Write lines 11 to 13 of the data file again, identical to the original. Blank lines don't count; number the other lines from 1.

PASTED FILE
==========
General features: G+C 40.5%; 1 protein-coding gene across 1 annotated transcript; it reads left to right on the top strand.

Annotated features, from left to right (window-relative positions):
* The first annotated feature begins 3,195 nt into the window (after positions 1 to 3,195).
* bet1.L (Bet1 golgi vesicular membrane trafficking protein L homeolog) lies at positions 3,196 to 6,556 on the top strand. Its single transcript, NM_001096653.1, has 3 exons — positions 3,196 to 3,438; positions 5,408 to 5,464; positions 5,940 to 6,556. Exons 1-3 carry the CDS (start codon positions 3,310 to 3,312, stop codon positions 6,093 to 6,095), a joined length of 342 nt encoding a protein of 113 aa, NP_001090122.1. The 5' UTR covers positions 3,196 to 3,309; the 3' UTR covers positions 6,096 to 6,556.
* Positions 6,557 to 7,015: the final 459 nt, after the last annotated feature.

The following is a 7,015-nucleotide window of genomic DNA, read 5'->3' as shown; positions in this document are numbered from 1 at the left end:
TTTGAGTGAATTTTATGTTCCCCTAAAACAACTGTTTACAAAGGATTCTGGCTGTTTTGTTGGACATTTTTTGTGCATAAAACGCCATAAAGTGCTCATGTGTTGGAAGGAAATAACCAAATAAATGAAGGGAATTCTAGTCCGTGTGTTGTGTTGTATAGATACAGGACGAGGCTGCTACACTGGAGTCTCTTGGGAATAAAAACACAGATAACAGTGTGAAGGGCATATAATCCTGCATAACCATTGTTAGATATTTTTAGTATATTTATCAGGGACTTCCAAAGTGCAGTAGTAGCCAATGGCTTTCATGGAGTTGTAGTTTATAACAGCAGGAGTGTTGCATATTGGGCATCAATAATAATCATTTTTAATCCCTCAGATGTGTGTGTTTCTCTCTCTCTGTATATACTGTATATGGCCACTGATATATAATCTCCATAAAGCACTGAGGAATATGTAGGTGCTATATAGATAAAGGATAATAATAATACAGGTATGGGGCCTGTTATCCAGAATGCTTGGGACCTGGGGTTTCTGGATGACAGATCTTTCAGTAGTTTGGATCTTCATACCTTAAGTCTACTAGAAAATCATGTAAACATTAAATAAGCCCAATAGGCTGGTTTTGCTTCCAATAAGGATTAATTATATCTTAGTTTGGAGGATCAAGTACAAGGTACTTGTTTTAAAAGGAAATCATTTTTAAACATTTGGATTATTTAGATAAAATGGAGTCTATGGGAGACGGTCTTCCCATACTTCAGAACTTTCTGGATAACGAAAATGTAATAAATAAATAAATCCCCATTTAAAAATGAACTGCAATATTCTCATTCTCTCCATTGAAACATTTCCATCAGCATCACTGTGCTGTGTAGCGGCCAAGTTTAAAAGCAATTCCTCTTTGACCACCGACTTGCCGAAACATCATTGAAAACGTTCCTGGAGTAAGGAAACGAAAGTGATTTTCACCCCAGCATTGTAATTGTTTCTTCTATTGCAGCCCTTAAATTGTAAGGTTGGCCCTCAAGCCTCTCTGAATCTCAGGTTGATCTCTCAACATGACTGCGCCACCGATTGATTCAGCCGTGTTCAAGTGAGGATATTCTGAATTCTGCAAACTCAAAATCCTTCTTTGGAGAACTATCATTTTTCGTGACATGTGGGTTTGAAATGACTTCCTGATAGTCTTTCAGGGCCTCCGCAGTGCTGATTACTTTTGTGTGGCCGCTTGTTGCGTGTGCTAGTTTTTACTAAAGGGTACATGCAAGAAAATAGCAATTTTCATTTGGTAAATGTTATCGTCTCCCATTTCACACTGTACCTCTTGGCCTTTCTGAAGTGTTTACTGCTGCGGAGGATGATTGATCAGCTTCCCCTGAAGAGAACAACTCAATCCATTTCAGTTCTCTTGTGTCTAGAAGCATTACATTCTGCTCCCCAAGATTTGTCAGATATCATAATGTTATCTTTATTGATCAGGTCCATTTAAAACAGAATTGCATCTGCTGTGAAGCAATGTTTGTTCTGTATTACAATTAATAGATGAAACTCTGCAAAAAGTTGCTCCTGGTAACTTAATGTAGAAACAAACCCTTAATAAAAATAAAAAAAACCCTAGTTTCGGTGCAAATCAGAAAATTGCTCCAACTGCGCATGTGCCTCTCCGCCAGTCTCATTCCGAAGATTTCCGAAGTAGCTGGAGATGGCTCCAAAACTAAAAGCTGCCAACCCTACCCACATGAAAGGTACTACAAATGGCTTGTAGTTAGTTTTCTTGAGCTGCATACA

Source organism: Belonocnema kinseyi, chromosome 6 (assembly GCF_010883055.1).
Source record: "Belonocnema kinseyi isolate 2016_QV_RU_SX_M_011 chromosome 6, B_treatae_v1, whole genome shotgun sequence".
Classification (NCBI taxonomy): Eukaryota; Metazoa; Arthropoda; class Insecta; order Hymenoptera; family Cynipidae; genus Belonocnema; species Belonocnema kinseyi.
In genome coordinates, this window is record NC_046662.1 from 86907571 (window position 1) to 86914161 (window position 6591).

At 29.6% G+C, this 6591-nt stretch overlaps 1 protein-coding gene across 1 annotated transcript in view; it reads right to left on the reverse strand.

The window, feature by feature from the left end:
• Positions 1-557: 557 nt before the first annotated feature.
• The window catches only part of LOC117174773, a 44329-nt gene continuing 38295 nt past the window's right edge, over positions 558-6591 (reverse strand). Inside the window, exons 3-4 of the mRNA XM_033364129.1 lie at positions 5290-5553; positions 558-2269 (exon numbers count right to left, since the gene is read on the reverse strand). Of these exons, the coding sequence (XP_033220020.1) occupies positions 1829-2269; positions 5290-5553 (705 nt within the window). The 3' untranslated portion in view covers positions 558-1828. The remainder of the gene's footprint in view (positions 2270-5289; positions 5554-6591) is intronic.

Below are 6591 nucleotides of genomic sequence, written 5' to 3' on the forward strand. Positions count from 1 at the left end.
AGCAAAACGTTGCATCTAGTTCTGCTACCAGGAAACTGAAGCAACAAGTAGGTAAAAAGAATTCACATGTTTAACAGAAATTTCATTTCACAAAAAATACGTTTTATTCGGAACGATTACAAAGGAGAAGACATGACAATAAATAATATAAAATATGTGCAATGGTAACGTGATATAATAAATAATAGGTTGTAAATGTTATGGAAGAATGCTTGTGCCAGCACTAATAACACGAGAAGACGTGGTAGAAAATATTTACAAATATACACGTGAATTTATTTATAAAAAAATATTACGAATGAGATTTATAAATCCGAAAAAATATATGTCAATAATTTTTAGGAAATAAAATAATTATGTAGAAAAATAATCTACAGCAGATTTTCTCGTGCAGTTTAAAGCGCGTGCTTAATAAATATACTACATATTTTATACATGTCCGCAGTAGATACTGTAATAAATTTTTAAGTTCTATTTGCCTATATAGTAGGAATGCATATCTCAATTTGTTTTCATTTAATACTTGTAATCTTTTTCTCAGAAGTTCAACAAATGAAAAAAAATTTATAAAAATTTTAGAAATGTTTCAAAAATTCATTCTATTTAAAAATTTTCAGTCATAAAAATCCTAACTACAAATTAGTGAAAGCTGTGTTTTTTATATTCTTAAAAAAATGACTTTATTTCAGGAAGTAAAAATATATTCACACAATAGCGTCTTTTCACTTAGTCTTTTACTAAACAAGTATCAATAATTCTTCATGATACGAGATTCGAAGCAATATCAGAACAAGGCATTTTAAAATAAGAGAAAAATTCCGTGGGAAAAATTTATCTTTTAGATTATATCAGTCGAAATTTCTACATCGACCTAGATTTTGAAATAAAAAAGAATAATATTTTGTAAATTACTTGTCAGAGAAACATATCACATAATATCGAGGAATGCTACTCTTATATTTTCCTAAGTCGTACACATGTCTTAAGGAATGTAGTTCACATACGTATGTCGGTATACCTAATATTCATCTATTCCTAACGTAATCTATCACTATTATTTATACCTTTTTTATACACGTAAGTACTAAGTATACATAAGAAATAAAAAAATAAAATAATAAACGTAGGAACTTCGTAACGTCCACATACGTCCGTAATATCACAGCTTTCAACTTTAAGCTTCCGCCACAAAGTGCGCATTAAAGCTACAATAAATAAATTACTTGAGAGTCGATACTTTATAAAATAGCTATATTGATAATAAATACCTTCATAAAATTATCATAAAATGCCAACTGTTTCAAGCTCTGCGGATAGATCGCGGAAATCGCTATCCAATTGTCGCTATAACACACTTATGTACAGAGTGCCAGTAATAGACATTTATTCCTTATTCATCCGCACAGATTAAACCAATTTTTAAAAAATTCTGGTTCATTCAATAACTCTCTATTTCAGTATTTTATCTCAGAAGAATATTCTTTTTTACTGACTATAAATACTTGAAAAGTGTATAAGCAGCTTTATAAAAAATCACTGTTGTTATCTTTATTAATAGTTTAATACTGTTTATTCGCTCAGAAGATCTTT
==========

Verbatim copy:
In genome coordinates, this window is record NC_046662.1 from 86907571 (window position 1) to 86914161 (window position 6591).

At 29.6% G+C, this 6591-nt stretch overlaps 1 protein-coding gene across 1 annotated transcript in view; it reads right to left on the reverse strand.

The window, feature by feature from the left end: